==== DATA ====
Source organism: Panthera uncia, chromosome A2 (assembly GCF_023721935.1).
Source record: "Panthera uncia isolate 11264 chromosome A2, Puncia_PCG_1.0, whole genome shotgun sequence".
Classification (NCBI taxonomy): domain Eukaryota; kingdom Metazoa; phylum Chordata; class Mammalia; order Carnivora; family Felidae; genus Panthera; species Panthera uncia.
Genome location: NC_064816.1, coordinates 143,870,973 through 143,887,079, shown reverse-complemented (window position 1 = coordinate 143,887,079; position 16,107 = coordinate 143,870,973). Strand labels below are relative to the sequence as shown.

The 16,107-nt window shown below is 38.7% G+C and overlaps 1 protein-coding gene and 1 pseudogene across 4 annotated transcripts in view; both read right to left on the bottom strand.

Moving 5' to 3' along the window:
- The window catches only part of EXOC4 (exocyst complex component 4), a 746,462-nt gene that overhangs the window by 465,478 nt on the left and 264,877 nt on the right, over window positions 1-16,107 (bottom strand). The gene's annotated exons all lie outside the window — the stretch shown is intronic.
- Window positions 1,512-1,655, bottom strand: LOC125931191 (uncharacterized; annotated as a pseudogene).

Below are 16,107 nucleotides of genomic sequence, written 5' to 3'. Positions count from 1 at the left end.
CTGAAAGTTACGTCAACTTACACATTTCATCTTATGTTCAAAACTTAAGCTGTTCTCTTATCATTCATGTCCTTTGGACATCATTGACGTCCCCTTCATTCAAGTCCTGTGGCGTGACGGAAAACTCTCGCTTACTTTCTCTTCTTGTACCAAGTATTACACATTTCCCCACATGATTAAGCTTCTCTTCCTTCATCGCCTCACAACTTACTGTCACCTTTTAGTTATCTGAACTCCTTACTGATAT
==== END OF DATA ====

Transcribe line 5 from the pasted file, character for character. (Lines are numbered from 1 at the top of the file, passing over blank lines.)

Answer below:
The 16,107-nt window shown below is 38.7% G+C and overlaps 1 protein-coding gene and 1 pseudogene across 4 annotated transcripts in view; both read right to left on the bottom strand.